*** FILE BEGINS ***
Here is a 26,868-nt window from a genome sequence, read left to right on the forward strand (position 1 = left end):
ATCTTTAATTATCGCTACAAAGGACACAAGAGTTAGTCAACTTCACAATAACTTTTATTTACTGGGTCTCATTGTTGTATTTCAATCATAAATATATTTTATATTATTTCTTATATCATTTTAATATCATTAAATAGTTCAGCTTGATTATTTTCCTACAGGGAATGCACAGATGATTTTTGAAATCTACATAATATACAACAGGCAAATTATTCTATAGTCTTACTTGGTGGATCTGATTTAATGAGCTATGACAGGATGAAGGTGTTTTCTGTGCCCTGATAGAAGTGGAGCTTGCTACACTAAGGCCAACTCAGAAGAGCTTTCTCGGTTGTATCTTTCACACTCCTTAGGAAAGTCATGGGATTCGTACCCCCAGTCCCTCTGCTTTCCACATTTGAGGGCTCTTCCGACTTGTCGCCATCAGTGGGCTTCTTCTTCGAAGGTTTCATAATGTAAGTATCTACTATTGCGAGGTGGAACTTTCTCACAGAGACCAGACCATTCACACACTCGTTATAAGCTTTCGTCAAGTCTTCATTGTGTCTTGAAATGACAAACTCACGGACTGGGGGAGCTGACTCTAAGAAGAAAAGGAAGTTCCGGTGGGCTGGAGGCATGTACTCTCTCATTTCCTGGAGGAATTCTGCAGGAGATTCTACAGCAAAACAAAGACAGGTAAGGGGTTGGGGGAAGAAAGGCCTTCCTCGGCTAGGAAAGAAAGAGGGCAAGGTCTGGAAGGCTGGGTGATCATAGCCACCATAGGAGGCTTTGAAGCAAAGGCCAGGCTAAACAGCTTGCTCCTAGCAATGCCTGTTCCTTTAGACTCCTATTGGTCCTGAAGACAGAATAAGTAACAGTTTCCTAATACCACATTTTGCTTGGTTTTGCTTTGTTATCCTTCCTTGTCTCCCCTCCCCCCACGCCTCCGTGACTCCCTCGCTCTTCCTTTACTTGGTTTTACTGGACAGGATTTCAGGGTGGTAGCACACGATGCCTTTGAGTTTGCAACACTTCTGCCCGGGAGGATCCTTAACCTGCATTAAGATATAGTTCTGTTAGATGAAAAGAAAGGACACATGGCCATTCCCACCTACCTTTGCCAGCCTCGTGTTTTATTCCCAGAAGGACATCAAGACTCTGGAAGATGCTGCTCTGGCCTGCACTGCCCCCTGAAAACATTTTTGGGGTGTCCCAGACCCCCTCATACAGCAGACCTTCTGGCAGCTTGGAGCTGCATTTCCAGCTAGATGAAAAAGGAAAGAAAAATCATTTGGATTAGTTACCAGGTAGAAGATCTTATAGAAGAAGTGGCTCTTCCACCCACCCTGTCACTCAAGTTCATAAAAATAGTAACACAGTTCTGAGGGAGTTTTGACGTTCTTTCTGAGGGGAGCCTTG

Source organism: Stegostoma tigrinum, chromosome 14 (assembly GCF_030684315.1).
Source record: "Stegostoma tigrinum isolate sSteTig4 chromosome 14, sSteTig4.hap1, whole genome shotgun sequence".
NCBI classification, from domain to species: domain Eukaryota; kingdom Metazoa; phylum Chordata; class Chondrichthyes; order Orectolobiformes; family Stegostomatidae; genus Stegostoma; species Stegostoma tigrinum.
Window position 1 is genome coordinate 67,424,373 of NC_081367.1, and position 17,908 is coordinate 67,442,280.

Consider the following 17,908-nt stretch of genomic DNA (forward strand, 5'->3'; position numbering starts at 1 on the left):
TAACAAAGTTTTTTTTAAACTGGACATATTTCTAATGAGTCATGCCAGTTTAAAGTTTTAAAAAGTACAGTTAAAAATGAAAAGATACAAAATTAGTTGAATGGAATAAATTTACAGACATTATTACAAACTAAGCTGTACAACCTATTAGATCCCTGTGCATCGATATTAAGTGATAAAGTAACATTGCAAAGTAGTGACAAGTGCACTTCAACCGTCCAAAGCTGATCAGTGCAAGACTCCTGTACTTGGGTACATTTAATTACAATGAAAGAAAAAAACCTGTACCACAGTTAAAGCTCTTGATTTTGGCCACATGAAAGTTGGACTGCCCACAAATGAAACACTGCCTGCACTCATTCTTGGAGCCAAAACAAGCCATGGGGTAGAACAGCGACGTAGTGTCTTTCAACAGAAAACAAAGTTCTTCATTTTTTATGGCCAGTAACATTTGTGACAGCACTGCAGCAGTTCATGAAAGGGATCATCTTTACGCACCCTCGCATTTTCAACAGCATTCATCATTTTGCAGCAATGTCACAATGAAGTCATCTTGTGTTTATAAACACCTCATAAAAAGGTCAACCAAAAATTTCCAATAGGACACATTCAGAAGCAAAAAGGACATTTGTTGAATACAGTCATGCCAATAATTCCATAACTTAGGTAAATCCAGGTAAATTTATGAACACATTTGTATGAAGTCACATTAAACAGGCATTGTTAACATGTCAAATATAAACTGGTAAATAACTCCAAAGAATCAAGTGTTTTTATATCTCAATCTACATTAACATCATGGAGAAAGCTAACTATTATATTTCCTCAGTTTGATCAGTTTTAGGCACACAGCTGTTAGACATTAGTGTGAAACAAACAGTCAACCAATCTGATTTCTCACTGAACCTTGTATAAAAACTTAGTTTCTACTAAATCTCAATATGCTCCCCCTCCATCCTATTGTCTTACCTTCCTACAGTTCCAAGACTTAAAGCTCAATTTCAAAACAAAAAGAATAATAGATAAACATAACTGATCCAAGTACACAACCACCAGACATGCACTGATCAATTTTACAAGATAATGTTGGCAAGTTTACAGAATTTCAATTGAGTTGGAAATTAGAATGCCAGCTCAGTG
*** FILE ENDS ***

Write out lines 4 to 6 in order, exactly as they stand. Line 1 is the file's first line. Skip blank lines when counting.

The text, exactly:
Source record: "Stegostoma tigrinum isolate sSteTig4 chromosome 14, sSteTig4.hap1, whole genome shotgun sequence".
NCBI classification, from domain to species: domain Eukaryota; kingdom Metazoa; phylum Chordata; class Chondrichthyes; order Orectolobiformes; family Stegostomatidae; genus Stegostoma; species Stegostoma tigrinum.
Window position 1 is genome coordinate 67,424,373 of NC_081367.1, and position 17,908 is coordinate 67,442,280.